Former immigration minister referred to police over cleaner

The former immigration minister has been referred to police by a Labour MP, following his resignation over an undocumented immigrant he employed as a cleaner

Mark Harper said he held documentation about the cleaner's right to work for several years but misplaced it, at which point he asked for the details again only to find that she did not in fact have indefinite leave to remain in the UK.

Now Labour MP John Mann has written to the Bernard Hogan-Howe, commissioner of the Metropolitan Police, to ask him to investigate if Harper broke the law by employing the cleaner.

"When Mark Harper resigned as immigration minister over the weekend, it all felt like something of a whitewash," Mann wrote on Labour List.

Information from Mann's office suggested Harper may have contravened the Immigration, Asylum and Nationality Act 2006 if he did not hold necessary documentation showing his cleaner had a right to remain.

But the Act only came into force in 2008, a year after he started the contract with the cleaner. It would therefore not be applicable.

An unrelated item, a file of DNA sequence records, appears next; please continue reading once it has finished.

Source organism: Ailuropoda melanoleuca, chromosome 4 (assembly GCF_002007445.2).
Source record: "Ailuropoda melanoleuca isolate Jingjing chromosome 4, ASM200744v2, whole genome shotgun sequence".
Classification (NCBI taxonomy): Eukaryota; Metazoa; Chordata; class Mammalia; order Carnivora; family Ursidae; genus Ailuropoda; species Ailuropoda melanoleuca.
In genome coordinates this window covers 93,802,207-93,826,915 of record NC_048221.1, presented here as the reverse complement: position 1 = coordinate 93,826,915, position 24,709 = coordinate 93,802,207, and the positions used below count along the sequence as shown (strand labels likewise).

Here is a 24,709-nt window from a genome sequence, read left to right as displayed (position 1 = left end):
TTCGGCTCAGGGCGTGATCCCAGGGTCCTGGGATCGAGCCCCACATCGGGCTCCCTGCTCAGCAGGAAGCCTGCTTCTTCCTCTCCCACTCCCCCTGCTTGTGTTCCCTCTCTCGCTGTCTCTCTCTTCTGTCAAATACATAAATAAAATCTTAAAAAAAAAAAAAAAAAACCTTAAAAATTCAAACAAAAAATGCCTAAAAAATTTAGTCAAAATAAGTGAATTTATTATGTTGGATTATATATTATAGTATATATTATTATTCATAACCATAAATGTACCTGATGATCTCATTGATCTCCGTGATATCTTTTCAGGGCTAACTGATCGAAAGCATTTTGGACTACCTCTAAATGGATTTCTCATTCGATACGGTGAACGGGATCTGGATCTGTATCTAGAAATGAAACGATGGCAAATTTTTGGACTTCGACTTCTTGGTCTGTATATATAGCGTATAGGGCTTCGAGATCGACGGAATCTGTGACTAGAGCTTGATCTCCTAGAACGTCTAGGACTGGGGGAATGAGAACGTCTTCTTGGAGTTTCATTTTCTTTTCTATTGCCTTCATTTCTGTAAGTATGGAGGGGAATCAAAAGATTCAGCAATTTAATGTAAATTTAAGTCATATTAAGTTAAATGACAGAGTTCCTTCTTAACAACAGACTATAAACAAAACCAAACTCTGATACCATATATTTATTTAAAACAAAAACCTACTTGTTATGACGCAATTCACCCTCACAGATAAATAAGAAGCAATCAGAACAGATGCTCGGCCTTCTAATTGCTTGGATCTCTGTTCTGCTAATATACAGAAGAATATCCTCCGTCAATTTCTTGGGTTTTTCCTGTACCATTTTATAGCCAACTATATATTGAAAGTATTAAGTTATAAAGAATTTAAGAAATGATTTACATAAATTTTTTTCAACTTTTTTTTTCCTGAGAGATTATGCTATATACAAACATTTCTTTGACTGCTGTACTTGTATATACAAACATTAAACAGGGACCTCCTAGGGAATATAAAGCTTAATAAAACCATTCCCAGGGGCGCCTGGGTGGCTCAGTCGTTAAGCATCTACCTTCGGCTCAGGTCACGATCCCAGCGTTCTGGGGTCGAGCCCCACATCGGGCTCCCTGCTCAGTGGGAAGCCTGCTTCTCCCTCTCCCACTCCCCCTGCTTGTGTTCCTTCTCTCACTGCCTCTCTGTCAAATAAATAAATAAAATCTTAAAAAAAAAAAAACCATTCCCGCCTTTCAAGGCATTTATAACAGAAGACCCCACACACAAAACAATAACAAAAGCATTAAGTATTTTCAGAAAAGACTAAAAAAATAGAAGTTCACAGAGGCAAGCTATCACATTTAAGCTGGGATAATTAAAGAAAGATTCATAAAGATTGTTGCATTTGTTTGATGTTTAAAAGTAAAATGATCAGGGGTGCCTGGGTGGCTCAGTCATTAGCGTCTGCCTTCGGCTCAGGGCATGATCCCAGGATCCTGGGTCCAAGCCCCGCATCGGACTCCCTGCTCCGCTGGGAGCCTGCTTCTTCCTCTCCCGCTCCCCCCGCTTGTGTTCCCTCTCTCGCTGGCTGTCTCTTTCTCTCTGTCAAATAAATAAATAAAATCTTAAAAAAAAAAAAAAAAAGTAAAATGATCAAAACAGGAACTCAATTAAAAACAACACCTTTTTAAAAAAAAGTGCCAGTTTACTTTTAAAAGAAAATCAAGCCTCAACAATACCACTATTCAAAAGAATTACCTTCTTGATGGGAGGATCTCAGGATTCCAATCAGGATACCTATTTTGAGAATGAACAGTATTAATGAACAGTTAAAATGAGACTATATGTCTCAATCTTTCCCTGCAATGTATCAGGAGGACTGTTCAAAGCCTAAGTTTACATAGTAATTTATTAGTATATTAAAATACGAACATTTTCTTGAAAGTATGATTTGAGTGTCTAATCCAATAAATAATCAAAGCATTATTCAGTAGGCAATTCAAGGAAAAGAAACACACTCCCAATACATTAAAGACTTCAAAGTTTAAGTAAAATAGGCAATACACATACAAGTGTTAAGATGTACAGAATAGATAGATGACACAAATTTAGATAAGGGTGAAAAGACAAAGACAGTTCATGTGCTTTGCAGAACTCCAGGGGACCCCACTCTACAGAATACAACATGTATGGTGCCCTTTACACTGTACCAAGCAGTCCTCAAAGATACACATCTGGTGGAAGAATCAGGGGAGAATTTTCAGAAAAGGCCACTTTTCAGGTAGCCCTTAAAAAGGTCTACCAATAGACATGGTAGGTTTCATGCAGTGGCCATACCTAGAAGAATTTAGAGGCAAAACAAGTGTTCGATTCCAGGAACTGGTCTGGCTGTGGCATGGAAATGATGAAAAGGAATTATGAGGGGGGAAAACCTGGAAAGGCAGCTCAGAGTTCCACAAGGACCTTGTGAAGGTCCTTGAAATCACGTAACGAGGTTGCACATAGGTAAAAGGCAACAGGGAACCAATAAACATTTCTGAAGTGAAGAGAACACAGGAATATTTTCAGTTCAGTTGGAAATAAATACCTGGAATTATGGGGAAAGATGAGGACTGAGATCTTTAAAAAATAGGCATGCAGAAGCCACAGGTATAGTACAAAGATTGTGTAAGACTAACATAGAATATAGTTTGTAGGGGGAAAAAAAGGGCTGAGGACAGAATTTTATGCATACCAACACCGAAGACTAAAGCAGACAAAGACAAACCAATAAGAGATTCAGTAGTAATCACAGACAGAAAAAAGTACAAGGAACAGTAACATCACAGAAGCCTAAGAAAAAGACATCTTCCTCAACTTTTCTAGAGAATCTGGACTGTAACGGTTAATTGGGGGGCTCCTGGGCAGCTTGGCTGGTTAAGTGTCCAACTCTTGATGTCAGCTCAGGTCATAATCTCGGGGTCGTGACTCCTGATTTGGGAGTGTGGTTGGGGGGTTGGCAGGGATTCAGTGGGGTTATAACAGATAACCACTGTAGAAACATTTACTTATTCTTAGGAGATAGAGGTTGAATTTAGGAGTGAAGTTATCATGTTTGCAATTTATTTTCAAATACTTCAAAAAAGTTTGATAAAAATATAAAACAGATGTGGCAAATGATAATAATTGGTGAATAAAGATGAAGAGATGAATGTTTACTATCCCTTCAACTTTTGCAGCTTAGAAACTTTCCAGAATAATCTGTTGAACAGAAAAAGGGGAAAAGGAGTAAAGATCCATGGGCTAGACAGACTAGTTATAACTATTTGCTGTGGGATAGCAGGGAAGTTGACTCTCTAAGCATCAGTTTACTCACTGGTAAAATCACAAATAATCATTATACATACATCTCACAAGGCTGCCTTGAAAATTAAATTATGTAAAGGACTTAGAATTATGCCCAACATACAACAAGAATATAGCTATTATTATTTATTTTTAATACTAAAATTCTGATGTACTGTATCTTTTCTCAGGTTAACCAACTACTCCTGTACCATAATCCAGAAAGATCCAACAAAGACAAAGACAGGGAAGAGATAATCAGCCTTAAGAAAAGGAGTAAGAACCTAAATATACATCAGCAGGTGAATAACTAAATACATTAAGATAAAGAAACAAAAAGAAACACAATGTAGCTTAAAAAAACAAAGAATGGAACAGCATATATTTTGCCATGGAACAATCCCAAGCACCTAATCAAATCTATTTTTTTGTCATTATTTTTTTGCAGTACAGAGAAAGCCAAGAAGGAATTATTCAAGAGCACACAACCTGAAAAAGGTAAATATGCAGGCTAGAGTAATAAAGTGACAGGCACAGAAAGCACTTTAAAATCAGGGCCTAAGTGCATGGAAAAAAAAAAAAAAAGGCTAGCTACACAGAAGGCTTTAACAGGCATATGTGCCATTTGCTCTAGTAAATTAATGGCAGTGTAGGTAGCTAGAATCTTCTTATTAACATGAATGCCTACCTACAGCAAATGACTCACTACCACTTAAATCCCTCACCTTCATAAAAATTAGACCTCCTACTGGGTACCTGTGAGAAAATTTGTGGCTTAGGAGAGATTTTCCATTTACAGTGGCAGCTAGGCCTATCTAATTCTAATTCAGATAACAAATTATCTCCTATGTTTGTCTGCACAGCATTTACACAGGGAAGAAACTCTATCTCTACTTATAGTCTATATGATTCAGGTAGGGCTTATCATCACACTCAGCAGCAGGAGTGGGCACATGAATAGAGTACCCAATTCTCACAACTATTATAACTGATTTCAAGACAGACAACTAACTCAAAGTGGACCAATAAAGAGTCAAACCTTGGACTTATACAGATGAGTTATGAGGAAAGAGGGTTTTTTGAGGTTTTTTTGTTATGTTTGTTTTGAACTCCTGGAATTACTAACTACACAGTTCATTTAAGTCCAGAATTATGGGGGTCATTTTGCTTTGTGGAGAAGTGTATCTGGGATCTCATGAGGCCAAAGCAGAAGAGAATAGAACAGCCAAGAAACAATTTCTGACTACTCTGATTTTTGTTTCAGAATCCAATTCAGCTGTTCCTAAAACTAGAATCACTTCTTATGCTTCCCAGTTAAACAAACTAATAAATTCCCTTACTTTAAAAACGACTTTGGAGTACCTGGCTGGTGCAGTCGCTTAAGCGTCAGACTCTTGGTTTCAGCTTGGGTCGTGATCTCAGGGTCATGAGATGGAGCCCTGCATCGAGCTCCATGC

Harper could still be in contravention of the Asylum and Immigration Act 1996, however – a little-used piece of law which insists on employers retaining documentary proof of employees immigration status.

The law was considered overly draconian and rarely applied, but it may be the Labour MPs' chance of securing a police investigation.

However, Harper said the cleaner was self-employed, which would protect him against the requirements of the Act.

Some online commentators have suggested Harper broke the law in an entirely different manner – by checking the cleaner's documents too many times.

The Race Relations Act outlaws discriminatory checking of documents of someone if there is no reason to doubt their immigration status.

Harper's first check of the documents would be legal, but the second and third check might have contravened the law, unless he had good reason to believe the cleaner could be undocumented.

Such suspicions were not mentioned in Harper's letter to David Cameron, which focused instead on his own changing circumstances as an explanation for his repeated checks.

"As I took the immigration bill through parliament in autumn 2013 I talked a lot about these matters in the context both of employers and landlords," he wrote to the prime minister.

"Given this focus on these matters, I thought it prudent to check that all my documents were in order for my cleaner."

The Mann request for a police investigation will concern Downing Street, which will have been satisfied by the broadly positive response to Harper's swift resignation on Saturday afternoon.